(b) an electromechanical sound transducer connected in acoustic communication with the chamber for generating a sound pressure wave;
(c) an electronic drive circuit for driving the transducer;
(c) an electronic sensing circuit connected to sense changes in the sound pressure wave in response to obstruction of the orifice or a gas or fluid stream disturbance in the sensing region; and
(d) a comparing circuit connected to an output of the sensing circuit for comparing a sensed change in the sound pressure wave to a selected threshold, the comparing circuit having an output that changes state in response to a sensed change exceeding the threshold.
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1. Field of the Invention
This invention relates generally to audible alarm devices and more specifically to the combination, within a single body in a compatible manner, of both an audible alarm device and a switch function to control the operation of the audible alarm and/or for other switching functions.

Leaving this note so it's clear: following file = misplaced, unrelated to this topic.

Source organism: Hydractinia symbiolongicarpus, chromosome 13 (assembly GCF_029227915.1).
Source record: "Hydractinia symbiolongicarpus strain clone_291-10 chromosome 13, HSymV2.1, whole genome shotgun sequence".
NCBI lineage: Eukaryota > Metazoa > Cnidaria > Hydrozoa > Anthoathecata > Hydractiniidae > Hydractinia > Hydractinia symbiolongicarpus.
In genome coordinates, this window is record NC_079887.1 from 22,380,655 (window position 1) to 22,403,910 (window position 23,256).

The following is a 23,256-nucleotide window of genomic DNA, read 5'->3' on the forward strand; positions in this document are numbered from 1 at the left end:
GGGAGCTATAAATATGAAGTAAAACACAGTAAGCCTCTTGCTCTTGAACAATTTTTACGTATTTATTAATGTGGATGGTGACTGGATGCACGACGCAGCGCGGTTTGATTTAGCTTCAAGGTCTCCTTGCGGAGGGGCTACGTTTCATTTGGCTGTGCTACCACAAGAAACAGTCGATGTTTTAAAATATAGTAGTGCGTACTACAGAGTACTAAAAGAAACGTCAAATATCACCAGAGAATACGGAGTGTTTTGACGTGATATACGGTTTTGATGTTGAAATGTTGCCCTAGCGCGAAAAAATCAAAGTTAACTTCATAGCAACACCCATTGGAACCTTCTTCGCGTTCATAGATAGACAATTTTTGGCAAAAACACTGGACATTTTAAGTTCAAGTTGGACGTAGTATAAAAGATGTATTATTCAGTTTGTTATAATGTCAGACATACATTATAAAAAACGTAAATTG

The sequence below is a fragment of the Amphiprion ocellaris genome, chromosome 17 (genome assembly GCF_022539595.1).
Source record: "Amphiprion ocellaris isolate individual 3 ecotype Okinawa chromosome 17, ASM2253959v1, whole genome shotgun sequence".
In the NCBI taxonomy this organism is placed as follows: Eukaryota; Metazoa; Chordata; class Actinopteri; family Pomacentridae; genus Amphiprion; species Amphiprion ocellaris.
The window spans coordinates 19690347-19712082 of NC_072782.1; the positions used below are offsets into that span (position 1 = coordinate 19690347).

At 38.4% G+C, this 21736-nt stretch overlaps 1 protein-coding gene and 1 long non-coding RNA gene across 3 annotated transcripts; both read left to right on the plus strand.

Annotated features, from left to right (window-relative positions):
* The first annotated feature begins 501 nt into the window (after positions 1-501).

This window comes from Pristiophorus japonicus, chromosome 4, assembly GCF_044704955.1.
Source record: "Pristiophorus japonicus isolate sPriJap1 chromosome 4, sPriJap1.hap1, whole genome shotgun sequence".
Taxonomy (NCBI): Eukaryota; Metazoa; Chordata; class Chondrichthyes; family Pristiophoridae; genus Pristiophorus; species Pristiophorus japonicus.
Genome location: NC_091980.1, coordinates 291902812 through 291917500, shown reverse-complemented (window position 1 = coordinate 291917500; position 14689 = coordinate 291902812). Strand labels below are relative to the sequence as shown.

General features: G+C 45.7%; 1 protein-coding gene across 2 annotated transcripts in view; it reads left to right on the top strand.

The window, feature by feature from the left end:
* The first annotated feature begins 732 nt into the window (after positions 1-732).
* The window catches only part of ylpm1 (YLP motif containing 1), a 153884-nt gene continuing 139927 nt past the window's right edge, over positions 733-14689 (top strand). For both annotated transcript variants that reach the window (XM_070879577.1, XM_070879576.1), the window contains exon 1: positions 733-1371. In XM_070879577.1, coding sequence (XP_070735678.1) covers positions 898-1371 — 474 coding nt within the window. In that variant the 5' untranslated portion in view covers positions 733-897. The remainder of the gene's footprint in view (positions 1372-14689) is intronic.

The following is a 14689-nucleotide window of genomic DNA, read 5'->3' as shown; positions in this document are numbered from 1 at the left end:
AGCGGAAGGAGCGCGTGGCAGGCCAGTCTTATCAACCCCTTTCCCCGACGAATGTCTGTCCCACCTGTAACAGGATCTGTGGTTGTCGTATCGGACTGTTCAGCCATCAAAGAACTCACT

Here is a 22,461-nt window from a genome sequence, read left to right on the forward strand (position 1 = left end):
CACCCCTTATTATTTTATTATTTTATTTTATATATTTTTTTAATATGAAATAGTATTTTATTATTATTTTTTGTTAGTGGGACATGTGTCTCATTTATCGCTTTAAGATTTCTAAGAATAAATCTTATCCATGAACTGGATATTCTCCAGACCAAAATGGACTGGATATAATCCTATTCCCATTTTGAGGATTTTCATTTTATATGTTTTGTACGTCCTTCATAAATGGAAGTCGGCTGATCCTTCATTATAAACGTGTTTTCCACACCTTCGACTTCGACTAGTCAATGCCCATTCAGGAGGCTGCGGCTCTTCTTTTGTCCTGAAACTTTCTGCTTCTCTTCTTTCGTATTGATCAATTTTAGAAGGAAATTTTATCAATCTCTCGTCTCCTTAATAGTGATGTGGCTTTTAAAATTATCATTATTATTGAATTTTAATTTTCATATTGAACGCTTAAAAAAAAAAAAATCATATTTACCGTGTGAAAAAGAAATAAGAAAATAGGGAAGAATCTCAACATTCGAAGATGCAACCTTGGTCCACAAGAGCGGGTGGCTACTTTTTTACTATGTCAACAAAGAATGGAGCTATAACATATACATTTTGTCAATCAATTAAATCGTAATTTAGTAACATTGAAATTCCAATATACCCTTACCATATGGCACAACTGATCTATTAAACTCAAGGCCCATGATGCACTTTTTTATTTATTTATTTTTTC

2. Description of the Related Art
From ancient times audible alarms such as bells and gongs have signaled alarm conditions. Many present types of equipment incorporate audible alarms in the form of speakers, buzzers, and particularly piezoelectric elements. The piezoelectric alarms are typical of such alarms and will be described in more detail.